Cessnock City Council is excited to launch the 'Our Bushland' campaign to raise awareness about local bushland and its importance to local species. The campaign has been made possible by funding from the NSW Government through its Environmental Trust. It seeks to educate residents about all bushland, not just the bushland in National Parks. It's about the bushland down the street, round the corner and across the road. This vegetation is home to some very important species and are called biodiversity hotspots by ecologists. Critically endangered species, including the Regent Honeyeater and Swift Parrot use our local bushland for food and shelter. The long term survival of these birds is linked to the long term health of our bushland.
A lot of the local bushland in Cessnock is significant because it is some of the last of the large patches of vegetation on the valley floor in the Hunter. As a result, the bushland of Cessnock is home to some very important species, both plants and animals:
- Critically endangered species, including the Regent Honeyeater and Swift Parrot use our local bushland for food and shelter. The Regent Honeyeater is also known to breed here.
- Werakata National Park provides vital protection for Kurri Kurri Sand Swamp Woodland, an endangered ecological community.
- The North Rothbury Persoonia (Persoonia pauciflora), listed as critically endangered, is only found in a small area in North Rothbury.
- The vulnerable Earps Gum, Eucalypts parramattensis subsp decadens is only found in the Kurri Kurri/Cessnock area and in Tomago sandbeds. Werakata National Park provides vital protection for this rare species.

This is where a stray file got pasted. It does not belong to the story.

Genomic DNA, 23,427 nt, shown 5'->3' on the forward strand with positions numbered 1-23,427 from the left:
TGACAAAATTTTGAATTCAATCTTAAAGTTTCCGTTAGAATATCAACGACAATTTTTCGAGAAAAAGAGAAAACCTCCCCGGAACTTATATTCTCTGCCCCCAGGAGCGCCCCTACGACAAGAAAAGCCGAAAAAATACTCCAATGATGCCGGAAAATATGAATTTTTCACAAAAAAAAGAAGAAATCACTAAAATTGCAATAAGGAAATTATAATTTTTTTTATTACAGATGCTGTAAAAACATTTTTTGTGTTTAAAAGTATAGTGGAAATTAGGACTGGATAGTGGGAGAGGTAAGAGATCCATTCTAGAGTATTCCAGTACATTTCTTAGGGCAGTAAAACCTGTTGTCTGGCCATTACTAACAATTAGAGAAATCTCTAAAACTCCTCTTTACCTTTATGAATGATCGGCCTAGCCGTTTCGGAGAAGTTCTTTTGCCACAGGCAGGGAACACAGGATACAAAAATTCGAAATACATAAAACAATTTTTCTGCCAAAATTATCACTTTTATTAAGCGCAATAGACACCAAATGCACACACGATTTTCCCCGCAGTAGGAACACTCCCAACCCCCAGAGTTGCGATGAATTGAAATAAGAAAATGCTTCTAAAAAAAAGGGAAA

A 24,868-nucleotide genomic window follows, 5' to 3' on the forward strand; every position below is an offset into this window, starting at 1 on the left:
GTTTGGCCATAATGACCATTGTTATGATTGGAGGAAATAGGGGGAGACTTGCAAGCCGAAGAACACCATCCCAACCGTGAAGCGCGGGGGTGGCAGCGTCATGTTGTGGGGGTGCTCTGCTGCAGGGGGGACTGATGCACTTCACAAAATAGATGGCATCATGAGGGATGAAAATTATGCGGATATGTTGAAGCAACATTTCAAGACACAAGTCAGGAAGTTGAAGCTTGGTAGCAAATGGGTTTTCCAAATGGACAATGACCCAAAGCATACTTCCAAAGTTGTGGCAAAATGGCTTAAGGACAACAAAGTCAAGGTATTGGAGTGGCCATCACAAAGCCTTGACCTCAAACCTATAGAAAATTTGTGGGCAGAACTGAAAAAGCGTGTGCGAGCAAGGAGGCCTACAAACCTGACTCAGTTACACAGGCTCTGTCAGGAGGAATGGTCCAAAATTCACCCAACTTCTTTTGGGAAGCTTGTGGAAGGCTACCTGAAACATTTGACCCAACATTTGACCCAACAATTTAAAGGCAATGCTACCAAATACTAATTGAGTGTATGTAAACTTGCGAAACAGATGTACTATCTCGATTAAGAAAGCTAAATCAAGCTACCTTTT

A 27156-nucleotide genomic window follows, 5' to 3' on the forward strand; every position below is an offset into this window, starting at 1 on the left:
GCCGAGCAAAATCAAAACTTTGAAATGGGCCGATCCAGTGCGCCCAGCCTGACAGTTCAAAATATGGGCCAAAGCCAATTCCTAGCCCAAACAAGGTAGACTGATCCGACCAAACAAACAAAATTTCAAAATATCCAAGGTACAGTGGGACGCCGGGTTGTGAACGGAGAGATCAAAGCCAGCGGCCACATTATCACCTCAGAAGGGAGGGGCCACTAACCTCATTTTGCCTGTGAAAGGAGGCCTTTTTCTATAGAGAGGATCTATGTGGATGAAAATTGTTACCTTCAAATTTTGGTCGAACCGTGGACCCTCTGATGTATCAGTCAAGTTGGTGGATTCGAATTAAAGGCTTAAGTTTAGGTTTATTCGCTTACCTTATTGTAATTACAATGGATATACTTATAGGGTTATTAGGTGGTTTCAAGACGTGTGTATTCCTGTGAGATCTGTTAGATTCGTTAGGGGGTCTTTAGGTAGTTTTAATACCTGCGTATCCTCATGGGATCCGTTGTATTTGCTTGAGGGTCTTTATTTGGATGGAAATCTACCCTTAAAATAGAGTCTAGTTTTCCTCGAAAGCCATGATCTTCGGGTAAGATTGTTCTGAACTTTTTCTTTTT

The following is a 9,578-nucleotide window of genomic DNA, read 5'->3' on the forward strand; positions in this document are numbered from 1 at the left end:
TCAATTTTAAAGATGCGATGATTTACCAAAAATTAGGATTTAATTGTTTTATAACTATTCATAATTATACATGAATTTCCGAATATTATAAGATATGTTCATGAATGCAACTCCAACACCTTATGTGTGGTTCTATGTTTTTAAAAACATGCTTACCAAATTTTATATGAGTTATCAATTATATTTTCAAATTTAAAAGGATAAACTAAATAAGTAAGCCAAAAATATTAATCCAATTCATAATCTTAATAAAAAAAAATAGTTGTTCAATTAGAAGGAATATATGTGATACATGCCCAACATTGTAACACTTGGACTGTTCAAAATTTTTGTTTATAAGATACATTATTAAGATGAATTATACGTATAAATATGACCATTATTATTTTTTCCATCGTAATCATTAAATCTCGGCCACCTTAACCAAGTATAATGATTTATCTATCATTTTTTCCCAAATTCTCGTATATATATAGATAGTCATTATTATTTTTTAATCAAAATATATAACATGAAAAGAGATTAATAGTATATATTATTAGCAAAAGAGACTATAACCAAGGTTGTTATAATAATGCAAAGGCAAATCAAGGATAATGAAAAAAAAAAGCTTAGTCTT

- The small flower Grevillea, Grevillea parviflora subsp parviflora, listed as vulnerable, can be found growing in the area particularly, in Werakata National Park.
- Numerous endangered ecological communities including Lower Hunter Spotted Gum- Ironbark Community and Quorrobolong Scribbly Gum Woodland are found in the area.
The long term survival of many of these threatened species and communities is linked to the long term health of our local bushland.
Unfortunately, deliberately lit fires, illegal fire wood collection and illegal dumping is reducing the habitat value and detracting from the beauty of our local bushland. The ‘Our Bushland’ campaign, through raising awareness of the value of our local bushland seeks to improve the communities appreciation of local bushland and reduce the frequency of these damaging behaviours.
The ‘Our Bushland’ campaign will also focus on landholders to increase awareness about the importance of the bushland found in our own backyards. The project will provide landholders with information about how they can better manage their land for biodiversity and what assistance, including funding, is available to assist.
Please do our quick survey about our local bushland. We want to better understand community use and knowledge of local bushland.